Are you paying too much for broadband? Here's how to cut your bill now

Providers are taking advantage of customer loyalty, ramping up prices and delivering poor service, according to new analysis.

The research, carried out by Which? found that most people have stuck with their current broadband provider for at least three years, meaning attractive introductory deals have often ended.

This means people often end up on much expensive rates, overpaying by 15 per cent on average.

Some customers may find they are paying as much as 89 per cent more than they need to. Which? has found.

TalkTalk had the most loyal customers, with nearly nine in 10 (85 per cent) staying with the supplier for more than three years.

But the provider also received a dismal customer score – 48 per cent – in the latest Which? broadband satisfaction survey and has been the most complained about broadband supplier now for some time, according to Ofcom.

When it comes to loyalty, Virgin Media customers are penalised the worst, facing price hikes of 52 per cent more on average.

The supplier’s biggest increase comes after the first 12 months on its VIVID 100 fibre deal, with the price rising 74 per cent – from £27 to £47 a month. That's an extra £240 a year.

The biggest one-off price increase was from the Post Office. Its Unlimited Broadband package increased from £15.90 to £30 a month – an increase of  89 per cent after the 12 month contract period.

Utility Warehouse and Vodafone buck the trend by keeping their prices the same, even once the introductory period ends.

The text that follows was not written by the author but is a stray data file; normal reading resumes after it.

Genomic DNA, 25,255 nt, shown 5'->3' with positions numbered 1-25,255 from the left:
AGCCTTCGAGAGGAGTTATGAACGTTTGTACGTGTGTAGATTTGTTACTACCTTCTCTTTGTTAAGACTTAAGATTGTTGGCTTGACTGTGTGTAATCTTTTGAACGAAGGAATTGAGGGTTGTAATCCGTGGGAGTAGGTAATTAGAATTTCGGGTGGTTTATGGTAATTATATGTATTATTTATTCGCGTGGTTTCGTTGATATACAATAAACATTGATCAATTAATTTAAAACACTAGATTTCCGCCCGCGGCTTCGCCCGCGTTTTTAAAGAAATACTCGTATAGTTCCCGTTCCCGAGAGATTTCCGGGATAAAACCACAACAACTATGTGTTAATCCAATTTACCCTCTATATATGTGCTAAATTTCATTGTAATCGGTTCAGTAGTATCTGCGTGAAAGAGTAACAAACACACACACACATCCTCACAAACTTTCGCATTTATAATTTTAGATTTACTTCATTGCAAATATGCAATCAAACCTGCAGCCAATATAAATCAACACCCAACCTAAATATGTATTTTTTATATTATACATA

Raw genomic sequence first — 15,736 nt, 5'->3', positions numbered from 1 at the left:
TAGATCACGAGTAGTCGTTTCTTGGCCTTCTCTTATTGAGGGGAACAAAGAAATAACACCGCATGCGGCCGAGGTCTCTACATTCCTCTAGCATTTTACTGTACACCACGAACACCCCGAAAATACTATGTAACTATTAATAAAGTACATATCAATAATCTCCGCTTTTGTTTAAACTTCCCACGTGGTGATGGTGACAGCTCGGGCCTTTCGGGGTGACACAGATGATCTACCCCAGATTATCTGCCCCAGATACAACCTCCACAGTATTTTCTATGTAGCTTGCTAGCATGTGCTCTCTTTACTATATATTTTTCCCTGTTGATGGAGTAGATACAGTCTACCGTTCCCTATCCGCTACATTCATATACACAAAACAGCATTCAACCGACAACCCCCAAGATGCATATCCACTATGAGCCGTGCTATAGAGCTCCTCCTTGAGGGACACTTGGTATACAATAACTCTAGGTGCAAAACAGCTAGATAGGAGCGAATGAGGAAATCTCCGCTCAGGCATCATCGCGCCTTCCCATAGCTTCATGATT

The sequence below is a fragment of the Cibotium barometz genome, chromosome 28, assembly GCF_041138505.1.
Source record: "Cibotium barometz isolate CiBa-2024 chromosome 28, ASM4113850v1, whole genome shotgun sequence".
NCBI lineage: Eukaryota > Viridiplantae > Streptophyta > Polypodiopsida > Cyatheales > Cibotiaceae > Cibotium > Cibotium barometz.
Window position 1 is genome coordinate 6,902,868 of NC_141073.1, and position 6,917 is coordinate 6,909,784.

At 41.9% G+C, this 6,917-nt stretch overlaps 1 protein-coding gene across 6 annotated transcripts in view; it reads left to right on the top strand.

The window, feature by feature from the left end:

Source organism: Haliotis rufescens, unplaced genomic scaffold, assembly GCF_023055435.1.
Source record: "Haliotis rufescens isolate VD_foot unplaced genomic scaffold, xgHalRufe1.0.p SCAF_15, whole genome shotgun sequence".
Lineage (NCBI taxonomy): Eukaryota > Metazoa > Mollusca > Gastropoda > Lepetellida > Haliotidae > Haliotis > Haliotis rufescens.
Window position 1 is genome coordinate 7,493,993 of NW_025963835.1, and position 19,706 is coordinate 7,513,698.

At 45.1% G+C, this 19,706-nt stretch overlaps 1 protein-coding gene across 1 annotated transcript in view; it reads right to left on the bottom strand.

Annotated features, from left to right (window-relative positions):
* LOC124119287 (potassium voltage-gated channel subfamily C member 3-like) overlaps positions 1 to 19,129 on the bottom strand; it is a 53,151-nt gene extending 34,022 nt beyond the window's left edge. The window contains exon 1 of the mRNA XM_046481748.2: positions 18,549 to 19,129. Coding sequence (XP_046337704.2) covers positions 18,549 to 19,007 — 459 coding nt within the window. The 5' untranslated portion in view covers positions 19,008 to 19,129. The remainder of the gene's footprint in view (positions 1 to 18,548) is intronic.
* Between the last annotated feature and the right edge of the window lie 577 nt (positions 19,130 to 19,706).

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New rules requiring providers to notify customers when the minimum period of their phone, broadband or pay TV contract is coming to an end have been proposed by Ofcom.

Alex Neill, from Which?, said: “Broadband customers will be outraged to discover that their reward for loyalty is often a substantial price hike, with no improvement to the quality of service they are getting.

“Anyone who thinks they might be out of contract should look to switch to a better deal- a few minutes of your time could potentially save you hundreds of pounds a year.”

Ernest Doku, broadband and mobile expert at, added: “Ofcom’s proposed introduction of mandatory end-of-contract notifications – where customers will be informed ahead of their existing contract ending – is a step in the right direction.

"This will help ensure consumers are informed that their contract is about to expire and that they may be able to save money by shopping around.

How to keep broadband bills low

Customers who are out of their initial offer period should compare broadband providers to make sure they are getting the best possible deal.

Which? and all allow you compare different deals.

It's often cheaper to combine your phone, broadband and TV into one package. This can help make sure costs stay low.

Think carefully about what speeds you need. The faster your internet the more it will cost. If you've got a houseful of teenagers streaming films you'll probably need a lot, but if you stick to a TV for watching and only go online for emails you'll be fine with around 11Mb.

Switching mid-contract can be expensive as you'll have to pay what you owe in one go, and you might be charged a cancellation charge too.

But if your provider hikes prices and didn't warn you before you signed you can switch penalty-free within 30 days of them telling you.

Make sure you check how much data you'll get and what the charges are if you need more. It's almost always cheaper to up your data in the package than to top it up later.

Before you choose a provider, negotiate. Go to your preferred supplier with the best deal you can find online – they may offer to beat it.

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